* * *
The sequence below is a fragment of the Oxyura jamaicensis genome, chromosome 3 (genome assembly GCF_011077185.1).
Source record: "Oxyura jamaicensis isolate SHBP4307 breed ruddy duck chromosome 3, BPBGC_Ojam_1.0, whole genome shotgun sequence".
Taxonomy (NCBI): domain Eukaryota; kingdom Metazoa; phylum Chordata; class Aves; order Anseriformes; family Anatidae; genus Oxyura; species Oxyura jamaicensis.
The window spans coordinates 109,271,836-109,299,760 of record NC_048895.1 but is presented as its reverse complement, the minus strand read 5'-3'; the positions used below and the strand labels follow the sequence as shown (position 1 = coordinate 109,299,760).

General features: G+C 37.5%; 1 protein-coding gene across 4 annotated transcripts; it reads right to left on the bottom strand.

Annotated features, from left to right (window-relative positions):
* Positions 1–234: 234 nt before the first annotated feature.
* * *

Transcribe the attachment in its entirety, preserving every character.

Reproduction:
The sequence below is a fragment of the Oxyura jamaicensis genome, chromosome 3 (genome assembly GCF_011077185.1).
Source record: "Oxyura jamaicensis isolate SHBP4307 breed ruddy duck chromosome 3, BPBGC_Ojam_1.0, whole genome shotgun sequence".
Taxonomy (NCBI): domain Eukaryota; kingdom Metazoa; phylum Chordata; class Aves; order Anseriformes; family Anatidae; genus Oxyura; species Oxyura jamaicensis.
The window spans coordinates 109,271,836-109,299,760 of record NC_048895.1 but is presented as its reverse complement, the minus strand read 5'-3'; the positions used below and the strand labels follow the sequence as shown (position 1 = coordinate 109,299,760).

General features: G+C 37.5%; 1 protein-coding gene across 4 annotated transcripts; it reads right to left on the bottom strand.

Annotated features, from left to right (window-relative positions):
* Positions 1–234: 234 nt before the first annotated feature.